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Grits rejected by Alberta voters

<p>After touting that it’s time for a change during his entire election campaign, Alberta Liberal Leader Kevin Taft admitted last night that Albertans are content with the way things are.</p>

Campaign of change failed to grab voters



Ben Lemphers/for metro edmonton


Liberal Leader Kevin Taft speaks to reporters after his concession speech at Edmonton’s Mayfield Inn.




« We thought we had done the best campaign that we could do, we put forward the best policies … but I take responsibility for the outcome.»





After touting that it’s time for a change during his entire election campaign, Alberta Liberal Leader Kevin Taft admitted last night that Albertans are content with the way things are.



" I guess the people of Alberta are happy with the government they’ve got," he told reporters at the Mayfield Inn after he finished his concession speech.



His party’s 16 seats in the Legislature were cut down by as much as half after yesterday’s election. Several ridings were still up in the air at Metro presstime last night.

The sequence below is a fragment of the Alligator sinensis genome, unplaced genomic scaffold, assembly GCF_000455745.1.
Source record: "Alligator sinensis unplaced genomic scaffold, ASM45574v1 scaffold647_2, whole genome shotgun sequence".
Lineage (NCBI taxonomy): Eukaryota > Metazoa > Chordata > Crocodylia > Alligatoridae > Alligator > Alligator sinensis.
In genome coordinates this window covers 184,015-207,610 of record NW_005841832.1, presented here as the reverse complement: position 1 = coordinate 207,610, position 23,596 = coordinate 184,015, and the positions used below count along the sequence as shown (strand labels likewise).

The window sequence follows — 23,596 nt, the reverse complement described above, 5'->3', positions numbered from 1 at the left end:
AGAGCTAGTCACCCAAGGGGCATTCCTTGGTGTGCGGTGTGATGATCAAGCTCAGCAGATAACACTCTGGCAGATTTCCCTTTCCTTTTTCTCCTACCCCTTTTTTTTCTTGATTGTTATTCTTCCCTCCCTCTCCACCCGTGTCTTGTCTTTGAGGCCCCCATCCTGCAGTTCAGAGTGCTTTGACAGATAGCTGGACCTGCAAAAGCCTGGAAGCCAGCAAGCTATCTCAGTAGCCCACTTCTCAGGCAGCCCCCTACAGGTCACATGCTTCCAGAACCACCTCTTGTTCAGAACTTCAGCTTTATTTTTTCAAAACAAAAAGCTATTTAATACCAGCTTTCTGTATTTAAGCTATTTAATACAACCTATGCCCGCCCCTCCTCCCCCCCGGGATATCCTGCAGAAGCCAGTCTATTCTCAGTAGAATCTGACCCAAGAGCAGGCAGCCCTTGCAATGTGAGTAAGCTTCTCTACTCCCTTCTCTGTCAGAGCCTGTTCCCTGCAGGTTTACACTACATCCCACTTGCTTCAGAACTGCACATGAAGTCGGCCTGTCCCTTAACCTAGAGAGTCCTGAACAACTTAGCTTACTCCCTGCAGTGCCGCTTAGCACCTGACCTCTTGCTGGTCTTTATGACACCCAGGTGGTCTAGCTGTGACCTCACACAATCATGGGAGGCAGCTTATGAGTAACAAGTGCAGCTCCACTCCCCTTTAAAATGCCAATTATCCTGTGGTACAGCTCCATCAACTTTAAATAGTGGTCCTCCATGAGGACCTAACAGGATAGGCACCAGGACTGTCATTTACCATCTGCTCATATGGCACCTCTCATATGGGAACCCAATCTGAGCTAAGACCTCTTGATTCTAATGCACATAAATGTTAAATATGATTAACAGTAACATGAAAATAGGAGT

"We thought we had done the best campaign that we could do, we put forward the best policies … but I take responsibility for the outcome," Taft told supporters yesterday.



Since the beginning of the campaign four weeks ago, Taft says Albertans have long been demanding a change with the Tory-led provincial government because of issues regarding health care, the environment, homelessness and oil royalties.



After a devastating defeat he thanked the voters of Edmonton-Riverview for voting him back into his seat and sounded a note of almost desperate irony with results from around the province, saying, "Fortunately I won’t be working alone. We have a small but mighty team."



The Tories gained more seats in the usually Liberal-friendly city of Edmonton yesterday. A downcast Taft said he wished he could have had more money in what he called a tight campaign budget.



"When the accounting is done we will realize that we have been outspent by a very, very wide margin," said Taft.



When asked by reporters if Taft still plans to remain as the Liberal leader, he said that will be up to his party.




jeff.cummings@metronews.ca


 
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